That 1.5:1 or 1.3:1 ratio is specific to the relitive size of the sensor compared to a fullsized 35mm sensor that is in very few cameras. There are *some* wide aspect cameras, but it is mostly a new 'technology', and mainly implemented in P&S cameras.

    My Nikon D40 for instance uses a 1.5:1 sensor. What this means is that if I use a 50mm focal length lens, the actual focal length I get with this lens on my camera is 75mm. Images produced with this camera are 3008x2000 which is actually 1.504:1, or more commonly called 3:2 by many. Canon cameras have a 1.3:1 sensor aspect, and I forget which other brand, and ratio, but there is one more 'common' manufactuer ratio. This is of course in the realm of DSLRs, but most P&S cameras use a standard sensor/lens ratio (for 'that' specific brand), with very few using the widescreen setup as I mentioned above.

    Anyhow, for image editing, I prefer a widescreen monitor not because it 'matches' the image aspect ratio, but because it give me more realastate for toolbars etc while editing images, and giving me more visable image area to work on while these toolbars are visable. This is purly a matter of taste, and I *could* use the pallete well, or tab keys to hide the toolbars while not in use, but this is the way I have become accustomed to working(pen/tablet seems to work well with this setup as well).

    Personally, I think a monitor that displays colors correctly is far more important, as well as contrast ratio, and monitor interface type.
    Reply
  • strikeback03 - Thursday, August 2, 2007 - link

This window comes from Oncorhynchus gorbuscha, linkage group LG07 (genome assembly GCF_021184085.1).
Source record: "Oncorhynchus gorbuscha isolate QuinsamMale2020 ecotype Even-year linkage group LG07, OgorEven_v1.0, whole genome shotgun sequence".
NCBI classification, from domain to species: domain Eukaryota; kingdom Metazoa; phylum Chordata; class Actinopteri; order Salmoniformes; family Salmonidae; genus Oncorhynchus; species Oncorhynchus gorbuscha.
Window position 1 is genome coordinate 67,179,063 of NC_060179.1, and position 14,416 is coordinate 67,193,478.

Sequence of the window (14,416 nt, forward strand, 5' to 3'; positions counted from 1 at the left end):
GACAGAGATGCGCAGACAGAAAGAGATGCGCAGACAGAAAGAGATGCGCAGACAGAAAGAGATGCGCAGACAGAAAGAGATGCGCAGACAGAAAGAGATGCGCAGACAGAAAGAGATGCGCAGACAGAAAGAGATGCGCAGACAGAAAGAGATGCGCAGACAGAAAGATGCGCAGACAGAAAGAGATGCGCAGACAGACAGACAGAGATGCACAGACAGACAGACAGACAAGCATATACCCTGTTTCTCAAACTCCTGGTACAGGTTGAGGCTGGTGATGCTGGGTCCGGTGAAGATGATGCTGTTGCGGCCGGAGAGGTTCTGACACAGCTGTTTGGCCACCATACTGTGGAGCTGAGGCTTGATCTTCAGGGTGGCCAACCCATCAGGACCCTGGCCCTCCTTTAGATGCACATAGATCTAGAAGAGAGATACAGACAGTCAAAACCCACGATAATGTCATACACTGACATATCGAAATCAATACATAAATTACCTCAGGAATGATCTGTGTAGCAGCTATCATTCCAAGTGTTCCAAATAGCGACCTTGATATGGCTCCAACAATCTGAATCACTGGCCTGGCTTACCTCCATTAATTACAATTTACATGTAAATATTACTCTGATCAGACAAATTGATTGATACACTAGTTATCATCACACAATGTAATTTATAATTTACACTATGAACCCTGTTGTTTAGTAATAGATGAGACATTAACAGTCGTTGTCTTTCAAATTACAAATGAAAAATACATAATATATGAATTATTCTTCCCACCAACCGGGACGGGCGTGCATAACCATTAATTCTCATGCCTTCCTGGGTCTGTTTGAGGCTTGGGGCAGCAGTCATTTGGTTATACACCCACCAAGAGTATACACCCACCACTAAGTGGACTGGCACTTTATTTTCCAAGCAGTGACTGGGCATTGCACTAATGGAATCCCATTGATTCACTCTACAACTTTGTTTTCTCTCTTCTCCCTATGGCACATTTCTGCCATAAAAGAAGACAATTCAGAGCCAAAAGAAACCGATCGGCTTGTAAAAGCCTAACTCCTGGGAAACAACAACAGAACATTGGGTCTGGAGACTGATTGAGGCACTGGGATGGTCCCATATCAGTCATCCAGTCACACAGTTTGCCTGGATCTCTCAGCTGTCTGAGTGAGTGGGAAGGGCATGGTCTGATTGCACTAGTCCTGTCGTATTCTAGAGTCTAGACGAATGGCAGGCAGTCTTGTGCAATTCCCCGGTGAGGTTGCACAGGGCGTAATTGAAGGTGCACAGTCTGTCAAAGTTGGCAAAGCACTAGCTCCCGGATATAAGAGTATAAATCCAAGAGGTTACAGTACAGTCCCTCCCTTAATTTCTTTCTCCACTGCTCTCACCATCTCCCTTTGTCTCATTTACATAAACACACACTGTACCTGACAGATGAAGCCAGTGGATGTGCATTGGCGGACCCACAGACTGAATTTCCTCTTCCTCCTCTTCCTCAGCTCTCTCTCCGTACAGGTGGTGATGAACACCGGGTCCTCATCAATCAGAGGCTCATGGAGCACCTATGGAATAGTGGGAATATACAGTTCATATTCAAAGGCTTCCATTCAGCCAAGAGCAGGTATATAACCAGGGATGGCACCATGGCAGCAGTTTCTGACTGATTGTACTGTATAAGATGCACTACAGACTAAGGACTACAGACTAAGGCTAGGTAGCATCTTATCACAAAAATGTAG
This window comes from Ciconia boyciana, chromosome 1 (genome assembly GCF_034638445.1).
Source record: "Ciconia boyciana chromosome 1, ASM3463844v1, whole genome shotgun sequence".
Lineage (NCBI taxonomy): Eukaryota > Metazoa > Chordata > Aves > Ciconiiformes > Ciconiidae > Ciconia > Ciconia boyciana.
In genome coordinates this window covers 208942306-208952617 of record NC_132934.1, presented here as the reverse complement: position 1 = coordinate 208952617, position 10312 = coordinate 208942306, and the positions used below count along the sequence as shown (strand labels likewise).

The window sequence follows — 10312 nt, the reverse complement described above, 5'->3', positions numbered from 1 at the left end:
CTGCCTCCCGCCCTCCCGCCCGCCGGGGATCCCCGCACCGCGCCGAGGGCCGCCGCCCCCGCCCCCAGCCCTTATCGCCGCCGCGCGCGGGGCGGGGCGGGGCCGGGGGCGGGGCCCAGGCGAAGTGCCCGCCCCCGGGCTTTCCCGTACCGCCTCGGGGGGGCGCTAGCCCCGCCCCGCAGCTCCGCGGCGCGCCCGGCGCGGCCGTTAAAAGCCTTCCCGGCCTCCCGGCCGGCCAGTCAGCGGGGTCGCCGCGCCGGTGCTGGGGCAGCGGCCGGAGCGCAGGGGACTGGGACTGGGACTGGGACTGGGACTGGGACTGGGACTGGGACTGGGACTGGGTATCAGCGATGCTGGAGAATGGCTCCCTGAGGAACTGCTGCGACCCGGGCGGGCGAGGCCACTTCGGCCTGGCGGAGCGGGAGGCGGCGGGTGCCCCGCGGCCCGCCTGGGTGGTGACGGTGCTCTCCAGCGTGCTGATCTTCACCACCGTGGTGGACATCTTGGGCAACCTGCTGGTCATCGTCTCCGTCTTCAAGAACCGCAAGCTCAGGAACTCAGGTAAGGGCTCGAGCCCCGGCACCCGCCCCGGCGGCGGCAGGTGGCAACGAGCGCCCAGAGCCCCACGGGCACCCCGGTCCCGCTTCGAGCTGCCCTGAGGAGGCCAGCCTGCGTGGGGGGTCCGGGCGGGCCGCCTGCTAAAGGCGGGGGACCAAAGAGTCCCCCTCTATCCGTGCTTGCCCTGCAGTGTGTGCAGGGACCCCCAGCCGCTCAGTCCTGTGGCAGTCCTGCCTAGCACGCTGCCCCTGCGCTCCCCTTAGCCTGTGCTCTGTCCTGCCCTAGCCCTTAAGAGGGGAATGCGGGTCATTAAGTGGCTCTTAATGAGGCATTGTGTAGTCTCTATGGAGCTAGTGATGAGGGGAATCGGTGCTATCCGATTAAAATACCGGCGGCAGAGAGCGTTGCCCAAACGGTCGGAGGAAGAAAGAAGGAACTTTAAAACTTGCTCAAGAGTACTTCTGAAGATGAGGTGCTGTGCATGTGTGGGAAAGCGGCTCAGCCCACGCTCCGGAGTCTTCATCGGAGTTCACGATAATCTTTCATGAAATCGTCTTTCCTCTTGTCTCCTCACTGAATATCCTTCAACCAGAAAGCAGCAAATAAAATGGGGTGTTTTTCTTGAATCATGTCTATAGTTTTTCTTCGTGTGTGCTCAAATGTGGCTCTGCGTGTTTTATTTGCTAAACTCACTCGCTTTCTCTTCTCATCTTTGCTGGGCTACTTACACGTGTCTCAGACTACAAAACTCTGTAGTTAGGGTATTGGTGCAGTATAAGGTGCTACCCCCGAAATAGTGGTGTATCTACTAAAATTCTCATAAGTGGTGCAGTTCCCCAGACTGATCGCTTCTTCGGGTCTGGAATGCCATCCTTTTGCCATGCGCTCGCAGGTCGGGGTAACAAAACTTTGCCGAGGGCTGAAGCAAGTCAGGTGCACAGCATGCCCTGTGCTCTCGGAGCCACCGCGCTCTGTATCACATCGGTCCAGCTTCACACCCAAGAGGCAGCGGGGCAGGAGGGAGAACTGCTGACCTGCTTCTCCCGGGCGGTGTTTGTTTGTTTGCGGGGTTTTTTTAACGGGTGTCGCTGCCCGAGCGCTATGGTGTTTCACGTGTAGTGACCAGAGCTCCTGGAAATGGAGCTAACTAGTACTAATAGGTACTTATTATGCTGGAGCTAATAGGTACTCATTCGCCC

Most DSLRs use sensors that have a 3:2 aspect ratio (or close enough) like 35mm film has. the Four-Thirds system (Olympus, Panasonic, "Leica") is, obviously, a 4:3 ratio sensor.

    As far as "crop factors" go, Canon makes a full frame (same size as 35mm, 1:1) sensor, a 1.3:1 sensor, and a 1.6:1 sensor. Nikon, Pentax, Sony, Samsung all use 1.5:1 (since they all use Sony sensors), and Fugifilm uses 1.5:1 as well, possibly because the body comes from Nikon. Sigma uses 1.7:1, and Four-Thirds is 2:1.

    Most P&S cameras use 4:3 ratio sensors, and most are made by Sony. Panasonic offers a wide-format sensor IIRC.

    And yes, the toolbars are a good reason to have widescreen (or dual monitor).
    Reply
  • PrinceGaz - Wednesday, August 1, 2007 - link

    Ooops, I meant 1200 sq cm for the 20" standard display compared with 1400 sq cm for the 22" widescreen. Heh, 120 sq cm would be a touch on the small side :) Reply
  • yacoub - Wednesday, August 1, 2007 - link

    Ah, here it is: NEC MultiSync LCD2490WUXi for $1449.99, or the high gamut extra precision model for $1749.99.
    http://www.necdisplay.com/Products/Product/?produc...">http://www.necdisplay.com/Products/Prod...t=a46240...

    I'm sure they're wonderful but for that price you can get a rather nice 42" LCD TV. Heh.
    Then again I bet they don't have any input lag like the Dell 24" and other MVA or PVA panels tend to exhibit which can be very annoying in FPS games for folks who are used to the more immediate input reproduction of CRTs or S-IPS LCDs.
    Reply
  • nilepez - Wednesday, August 1, 2007 - link

    What makes this technology that much better? If I was spending that much money, I'd get a 30" Dell (or similar). At least I'd get 32% more desktop space than my CRT (and 44% more than the NEC).

    Oh wait, this isn't really a business monitor, it's for color professionals (mostly those who work on photos, I suspect) and has lots of controls, I suspect, that most monitors don't have.

    Out of my price range.....I wonder how it compares to a hardware calibrated Dell or HP. Of course for gaming and business use, it's almost certainly not worth the money.
    Reply